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The Borgias represent a dark time in church history

By Sister Helena Burns, FSP | Contributor
Sunday, April 24, 2011

The Showtime TV series “The Borgias,” starring Jeremy Irons as the notorious Pope Alexander VI, uses the tagline: “The original crime family” to describe the Borgia family.

A lot of Catholics are in a dither over this, but the Borgias kind of were the original crime family, or one of them. This historical muck really did happen, perhaps even worse than Showtime is showing it.

Bad popes, of course, prove that God is with the Catholic Church, otherwise they would have destroyed her long ago. However, it’s still so jarring to see a corrupt pope who hypocritically goes through the motions, blessing crowds, paying lip service to God — especially after the 20th century’s truly extraordinary and holy men in the chair of Peter.

Pope Alexander VI became pope in 1492, and it’s no coincidence that he was a contemporary of Machiavelli, the “greed is good,” “might makes right,” “raw power,” “by any means necessary” political philosopher.

Pope Alexander is portrayed as having some kind of twisted, lackadaisical, yet genuine faith (often telling his priest-son before they sin “God will forgive us”) in God. Yes, he has a family, as do most of the cardinals around him. “We must appear to be chaste” is the rule of the day.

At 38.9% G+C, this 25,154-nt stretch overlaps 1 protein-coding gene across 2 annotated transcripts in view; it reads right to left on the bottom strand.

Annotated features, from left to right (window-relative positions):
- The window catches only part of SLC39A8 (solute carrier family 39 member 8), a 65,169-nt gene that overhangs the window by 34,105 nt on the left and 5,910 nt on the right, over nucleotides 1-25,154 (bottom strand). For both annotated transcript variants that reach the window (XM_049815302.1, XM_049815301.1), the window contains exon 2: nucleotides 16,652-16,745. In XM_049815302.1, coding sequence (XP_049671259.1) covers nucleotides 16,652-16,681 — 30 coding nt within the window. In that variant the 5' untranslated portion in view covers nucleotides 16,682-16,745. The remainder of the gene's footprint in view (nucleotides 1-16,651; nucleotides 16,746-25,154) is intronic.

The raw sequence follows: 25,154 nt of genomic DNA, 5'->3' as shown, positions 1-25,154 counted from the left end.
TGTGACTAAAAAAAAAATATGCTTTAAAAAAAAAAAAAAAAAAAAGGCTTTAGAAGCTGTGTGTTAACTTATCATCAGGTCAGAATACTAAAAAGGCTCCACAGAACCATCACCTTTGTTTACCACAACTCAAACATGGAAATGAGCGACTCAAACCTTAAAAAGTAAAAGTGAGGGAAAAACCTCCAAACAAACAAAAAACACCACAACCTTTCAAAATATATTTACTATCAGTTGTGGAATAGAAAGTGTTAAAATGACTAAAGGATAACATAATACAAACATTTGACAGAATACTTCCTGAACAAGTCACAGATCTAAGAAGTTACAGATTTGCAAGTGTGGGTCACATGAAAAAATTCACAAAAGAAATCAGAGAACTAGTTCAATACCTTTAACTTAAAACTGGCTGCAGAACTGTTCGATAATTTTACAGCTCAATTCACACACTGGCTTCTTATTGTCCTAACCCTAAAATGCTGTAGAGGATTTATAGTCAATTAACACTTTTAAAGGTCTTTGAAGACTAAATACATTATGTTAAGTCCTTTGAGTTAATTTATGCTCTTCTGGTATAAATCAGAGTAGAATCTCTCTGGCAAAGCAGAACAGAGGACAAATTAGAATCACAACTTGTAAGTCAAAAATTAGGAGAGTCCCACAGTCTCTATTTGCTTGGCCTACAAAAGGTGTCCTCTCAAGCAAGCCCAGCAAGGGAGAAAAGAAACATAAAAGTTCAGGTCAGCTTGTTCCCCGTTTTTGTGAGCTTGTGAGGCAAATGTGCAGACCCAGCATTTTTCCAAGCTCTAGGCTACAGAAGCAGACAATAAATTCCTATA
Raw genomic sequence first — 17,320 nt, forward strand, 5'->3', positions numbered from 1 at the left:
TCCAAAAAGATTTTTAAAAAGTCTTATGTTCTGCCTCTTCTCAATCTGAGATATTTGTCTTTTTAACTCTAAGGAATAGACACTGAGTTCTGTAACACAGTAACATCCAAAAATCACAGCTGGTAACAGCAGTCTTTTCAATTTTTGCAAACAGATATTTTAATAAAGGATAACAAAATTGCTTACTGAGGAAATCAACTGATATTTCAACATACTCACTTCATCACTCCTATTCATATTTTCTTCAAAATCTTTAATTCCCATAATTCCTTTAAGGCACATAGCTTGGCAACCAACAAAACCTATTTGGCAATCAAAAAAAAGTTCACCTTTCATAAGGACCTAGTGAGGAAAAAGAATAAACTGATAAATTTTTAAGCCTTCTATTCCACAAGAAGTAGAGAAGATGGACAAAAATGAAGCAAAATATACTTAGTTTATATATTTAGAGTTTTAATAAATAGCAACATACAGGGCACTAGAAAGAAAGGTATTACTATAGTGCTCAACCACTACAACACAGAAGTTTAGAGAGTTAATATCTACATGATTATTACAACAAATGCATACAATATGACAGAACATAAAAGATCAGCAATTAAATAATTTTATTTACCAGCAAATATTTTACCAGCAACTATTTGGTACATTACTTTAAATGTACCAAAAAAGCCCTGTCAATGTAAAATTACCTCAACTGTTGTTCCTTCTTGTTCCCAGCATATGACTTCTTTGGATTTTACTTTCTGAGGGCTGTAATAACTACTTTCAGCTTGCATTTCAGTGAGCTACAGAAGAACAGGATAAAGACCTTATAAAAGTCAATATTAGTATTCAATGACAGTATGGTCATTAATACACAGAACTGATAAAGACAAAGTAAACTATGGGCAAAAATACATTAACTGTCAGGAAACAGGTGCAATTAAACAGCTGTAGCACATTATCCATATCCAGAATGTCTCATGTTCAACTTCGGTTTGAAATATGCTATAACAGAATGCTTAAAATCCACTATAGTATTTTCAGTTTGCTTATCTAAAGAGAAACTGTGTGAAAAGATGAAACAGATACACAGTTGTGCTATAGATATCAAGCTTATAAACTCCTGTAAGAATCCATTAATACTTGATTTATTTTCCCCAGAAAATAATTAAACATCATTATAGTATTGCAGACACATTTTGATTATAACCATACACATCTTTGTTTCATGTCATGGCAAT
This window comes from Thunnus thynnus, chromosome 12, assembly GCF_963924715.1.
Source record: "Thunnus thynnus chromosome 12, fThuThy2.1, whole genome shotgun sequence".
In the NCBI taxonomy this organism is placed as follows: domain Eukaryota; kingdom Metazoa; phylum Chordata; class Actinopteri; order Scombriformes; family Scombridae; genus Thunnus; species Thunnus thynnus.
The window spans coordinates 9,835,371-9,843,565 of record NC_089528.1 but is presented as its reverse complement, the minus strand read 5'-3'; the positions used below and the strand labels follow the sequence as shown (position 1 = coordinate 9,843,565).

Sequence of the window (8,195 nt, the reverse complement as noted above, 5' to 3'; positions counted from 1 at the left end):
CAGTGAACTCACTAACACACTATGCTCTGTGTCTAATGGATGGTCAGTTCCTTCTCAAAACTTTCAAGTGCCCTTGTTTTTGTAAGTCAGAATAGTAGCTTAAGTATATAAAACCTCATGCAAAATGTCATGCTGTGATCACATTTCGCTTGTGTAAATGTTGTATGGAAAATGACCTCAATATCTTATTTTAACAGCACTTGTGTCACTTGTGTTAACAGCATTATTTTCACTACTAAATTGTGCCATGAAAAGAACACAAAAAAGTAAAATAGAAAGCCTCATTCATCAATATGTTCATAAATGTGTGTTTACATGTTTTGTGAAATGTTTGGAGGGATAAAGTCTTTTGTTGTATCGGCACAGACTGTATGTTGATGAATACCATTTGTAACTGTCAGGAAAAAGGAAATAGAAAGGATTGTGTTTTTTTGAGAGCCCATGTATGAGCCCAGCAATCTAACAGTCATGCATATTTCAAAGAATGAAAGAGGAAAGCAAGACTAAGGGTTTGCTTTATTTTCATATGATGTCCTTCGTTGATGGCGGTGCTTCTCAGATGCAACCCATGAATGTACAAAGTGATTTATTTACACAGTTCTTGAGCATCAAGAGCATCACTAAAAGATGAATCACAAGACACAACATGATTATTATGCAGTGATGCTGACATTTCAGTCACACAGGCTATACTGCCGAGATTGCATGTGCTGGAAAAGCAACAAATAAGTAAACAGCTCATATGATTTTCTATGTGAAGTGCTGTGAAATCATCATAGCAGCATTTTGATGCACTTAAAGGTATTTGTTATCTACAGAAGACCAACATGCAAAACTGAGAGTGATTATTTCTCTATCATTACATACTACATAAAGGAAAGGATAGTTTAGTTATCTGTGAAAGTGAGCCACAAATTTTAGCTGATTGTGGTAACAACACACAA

Of course, these were also the times when the pope had significant temporal power, could crown and de-crown the monarchs of Catholic countries, headed a standing army and owned significant land in Italy (“the papal states”). Probably one of the best things that ever happened to the papacy was the loss of all land holdings but the tiny Vatican-City State. This enabled the pope to truly focus on being a spiritual leader (with temporal impact) and the Vicar of Christ.

Is “The Borgias” any good? There’s nudity, gorgeous costuming and settings, good acting (mixed British and American cast) and good-enough plots and dialogue, but the question is: Do you find corruption, subterfuge, deceit, murder, betrayal, bribery, greed, lust and thirst for power interesting? “The Sopranos,” “The Godfather” and other gangster shows are just as grindingly predictable. Will they lie? Yes. Will they kill? Yes. Will they go that far? Yes. Why? Because they have no conscience, only a code of ethics that they made up (subject to change).

The conclusion of the book “The Sociopath Next Door,” by a psychologist and instructor at Harvard Medical School, is simply that the conscience- less are bored out of their gourds, and so life has to be a game to save them from their utter and total lack of inhibition and empathy. The Borgias were bored.